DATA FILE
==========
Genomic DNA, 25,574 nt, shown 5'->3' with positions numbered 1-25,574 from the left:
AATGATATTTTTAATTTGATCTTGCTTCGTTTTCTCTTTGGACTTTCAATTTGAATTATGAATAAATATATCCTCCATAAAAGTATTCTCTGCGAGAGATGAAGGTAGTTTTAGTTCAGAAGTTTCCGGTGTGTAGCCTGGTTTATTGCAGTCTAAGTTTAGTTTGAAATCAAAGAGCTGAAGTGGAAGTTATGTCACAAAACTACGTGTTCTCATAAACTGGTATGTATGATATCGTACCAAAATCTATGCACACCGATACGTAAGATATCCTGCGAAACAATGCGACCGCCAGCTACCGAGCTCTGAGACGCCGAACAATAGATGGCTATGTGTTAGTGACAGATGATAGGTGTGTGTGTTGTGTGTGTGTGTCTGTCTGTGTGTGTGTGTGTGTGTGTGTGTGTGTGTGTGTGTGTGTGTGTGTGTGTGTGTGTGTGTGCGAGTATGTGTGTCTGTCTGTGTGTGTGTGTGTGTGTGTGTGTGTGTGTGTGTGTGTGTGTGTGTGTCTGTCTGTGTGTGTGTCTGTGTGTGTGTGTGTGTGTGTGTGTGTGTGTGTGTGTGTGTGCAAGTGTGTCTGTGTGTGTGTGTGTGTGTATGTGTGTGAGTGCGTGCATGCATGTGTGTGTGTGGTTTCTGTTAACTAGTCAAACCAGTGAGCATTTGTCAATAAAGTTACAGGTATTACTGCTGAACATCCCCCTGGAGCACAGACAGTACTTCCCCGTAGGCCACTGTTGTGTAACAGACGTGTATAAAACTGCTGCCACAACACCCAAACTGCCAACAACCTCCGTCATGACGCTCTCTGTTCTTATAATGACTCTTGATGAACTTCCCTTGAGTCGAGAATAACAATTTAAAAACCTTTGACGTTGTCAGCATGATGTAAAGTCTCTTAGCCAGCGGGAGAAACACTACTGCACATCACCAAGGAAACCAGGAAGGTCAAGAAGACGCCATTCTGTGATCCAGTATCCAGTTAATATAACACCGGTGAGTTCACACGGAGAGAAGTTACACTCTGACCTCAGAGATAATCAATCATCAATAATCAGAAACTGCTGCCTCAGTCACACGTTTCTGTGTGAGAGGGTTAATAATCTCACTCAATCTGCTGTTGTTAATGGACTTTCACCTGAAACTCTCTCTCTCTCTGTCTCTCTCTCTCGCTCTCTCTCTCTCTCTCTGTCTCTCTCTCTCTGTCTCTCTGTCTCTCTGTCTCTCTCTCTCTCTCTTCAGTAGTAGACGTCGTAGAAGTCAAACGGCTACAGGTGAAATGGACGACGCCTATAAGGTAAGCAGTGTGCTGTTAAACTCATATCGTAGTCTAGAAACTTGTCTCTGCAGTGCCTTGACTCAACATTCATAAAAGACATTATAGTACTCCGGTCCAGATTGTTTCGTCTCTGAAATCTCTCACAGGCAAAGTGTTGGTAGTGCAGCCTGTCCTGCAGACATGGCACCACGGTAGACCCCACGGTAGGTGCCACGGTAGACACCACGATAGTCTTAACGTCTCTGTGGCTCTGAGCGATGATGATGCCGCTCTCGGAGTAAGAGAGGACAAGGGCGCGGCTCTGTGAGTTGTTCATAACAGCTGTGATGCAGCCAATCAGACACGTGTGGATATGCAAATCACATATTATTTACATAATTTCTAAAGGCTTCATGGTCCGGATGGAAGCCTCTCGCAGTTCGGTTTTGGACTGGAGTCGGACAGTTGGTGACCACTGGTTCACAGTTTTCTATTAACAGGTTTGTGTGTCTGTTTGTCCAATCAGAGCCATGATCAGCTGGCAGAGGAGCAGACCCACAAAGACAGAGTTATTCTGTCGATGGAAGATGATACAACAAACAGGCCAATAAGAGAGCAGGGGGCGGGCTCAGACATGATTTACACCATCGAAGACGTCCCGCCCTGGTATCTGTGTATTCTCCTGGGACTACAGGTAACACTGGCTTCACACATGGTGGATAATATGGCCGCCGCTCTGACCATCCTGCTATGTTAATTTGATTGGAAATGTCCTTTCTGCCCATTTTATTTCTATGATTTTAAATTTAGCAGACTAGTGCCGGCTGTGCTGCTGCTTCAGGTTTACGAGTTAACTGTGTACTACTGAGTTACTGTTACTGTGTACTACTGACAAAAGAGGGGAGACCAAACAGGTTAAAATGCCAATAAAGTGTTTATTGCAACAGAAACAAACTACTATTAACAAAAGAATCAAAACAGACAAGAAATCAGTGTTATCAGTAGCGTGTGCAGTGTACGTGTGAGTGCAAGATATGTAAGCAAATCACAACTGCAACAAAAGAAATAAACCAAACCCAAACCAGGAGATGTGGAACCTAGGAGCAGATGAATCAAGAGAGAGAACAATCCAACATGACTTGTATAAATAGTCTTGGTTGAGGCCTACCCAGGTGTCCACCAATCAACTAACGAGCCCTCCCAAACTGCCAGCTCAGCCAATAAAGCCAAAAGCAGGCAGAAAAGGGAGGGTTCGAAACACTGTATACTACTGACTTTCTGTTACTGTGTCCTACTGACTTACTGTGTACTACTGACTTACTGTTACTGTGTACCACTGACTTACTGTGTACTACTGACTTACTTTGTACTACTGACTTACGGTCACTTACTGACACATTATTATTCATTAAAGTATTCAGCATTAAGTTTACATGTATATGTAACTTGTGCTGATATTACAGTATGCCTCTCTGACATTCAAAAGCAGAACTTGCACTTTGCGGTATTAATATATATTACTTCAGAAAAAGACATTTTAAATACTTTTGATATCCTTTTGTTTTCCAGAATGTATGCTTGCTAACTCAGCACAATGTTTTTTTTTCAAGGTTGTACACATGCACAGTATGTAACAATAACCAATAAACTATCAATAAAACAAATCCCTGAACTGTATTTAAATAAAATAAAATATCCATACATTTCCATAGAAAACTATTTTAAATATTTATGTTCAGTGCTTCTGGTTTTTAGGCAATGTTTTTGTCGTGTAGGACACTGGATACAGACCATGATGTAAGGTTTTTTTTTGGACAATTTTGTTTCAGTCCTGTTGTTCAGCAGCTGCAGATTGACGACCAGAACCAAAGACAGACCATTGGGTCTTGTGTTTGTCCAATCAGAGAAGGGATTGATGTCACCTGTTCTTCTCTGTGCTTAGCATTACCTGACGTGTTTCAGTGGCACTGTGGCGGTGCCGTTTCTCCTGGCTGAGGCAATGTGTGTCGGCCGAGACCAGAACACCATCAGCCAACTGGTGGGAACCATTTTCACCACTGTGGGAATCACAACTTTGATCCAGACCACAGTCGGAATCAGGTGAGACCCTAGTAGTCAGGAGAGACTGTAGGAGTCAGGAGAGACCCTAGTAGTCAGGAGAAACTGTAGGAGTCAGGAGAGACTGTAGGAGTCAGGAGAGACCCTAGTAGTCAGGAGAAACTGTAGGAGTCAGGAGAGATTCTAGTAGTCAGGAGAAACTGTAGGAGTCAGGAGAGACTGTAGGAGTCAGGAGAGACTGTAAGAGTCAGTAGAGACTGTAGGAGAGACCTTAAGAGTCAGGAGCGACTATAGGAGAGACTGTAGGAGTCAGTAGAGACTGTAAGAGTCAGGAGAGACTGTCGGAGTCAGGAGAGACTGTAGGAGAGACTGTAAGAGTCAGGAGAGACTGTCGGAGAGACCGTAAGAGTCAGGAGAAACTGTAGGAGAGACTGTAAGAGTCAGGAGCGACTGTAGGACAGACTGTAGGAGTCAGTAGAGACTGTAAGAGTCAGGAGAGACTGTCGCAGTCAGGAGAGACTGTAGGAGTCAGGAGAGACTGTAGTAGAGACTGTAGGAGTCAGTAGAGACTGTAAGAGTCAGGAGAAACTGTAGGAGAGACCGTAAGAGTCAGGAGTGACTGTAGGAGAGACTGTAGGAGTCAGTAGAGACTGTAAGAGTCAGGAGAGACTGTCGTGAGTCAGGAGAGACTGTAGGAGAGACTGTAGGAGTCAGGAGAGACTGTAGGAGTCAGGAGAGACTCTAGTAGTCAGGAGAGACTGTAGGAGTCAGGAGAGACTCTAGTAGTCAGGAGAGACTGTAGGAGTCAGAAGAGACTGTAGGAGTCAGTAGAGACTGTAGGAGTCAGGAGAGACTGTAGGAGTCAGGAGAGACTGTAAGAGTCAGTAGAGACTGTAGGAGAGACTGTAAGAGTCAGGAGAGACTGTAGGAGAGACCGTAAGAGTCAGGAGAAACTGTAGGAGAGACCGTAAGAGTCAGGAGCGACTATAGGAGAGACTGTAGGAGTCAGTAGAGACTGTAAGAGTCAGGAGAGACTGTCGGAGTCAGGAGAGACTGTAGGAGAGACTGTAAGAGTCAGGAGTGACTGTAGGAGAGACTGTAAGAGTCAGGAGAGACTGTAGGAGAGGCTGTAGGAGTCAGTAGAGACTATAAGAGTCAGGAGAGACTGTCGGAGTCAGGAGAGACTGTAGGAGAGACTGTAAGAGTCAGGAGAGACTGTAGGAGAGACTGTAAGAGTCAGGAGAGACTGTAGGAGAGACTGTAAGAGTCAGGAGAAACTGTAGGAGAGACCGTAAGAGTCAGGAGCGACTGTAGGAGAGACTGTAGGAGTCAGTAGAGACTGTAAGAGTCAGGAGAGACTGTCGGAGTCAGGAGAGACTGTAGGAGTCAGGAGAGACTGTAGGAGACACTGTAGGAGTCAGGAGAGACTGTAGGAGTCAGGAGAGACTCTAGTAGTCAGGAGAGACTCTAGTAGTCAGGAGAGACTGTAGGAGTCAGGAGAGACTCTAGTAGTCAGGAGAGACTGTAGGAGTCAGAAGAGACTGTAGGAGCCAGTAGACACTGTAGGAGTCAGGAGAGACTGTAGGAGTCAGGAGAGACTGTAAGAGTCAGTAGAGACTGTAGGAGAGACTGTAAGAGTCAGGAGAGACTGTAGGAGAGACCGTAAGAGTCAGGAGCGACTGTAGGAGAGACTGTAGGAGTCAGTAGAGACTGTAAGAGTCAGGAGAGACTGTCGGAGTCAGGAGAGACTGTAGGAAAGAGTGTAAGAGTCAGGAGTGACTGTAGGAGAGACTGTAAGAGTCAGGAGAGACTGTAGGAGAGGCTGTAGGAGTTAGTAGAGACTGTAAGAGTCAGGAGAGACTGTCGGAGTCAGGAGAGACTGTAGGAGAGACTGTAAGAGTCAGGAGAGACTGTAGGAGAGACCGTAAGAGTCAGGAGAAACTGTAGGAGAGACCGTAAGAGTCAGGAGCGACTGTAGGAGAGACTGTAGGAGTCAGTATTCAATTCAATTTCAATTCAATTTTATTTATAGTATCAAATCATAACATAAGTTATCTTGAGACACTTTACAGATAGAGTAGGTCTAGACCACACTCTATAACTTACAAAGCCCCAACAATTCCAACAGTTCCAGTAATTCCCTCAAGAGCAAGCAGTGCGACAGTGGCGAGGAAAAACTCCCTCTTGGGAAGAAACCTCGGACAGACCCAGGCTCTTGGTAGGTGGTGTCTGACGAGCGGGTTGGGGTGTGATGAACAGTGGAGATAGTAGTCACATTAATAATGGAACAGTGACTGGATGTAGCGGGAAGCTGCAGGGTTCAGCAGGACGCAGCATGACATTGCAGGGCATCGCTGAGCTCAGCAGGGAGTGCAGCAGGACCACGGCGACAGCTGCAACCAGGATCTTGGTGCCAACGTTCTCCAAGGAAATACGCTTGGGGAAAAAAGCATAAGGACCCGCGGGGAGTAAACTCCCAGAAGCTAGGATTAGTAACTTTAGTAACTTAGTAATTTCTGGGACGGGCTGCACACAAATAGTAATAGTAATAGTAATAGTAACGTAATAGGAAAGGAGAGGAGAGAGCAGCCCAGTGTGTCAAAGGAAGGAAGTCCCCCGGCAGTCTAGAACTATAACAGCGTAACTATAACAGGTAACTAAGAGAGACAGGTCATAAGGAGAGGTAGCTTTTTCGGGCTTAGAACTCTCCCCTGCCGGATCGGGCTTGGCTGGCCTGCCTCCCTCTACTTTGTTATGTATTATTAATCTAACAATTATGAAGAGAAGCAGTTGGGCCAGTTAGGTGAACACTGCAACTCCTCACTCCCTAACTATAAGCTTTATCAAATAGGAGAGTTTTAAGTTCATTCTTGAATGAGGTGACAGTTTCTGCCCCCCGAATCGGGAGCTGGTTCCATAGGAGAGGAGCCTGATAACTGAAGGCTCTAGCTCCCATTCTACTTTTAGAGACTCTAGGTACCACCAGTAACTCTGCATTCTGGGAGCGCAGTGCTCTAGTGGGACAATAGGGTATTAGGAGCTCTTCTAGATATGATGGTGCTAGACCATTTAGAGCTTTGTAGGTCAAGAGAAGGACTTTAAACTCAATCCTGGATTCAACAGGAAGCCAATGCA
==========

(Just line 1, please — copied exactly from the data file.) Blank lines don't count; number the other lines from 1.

Genomic DNA, 25,574 nt, shown 5'->3' with positions numbered 1-25,574 from the left: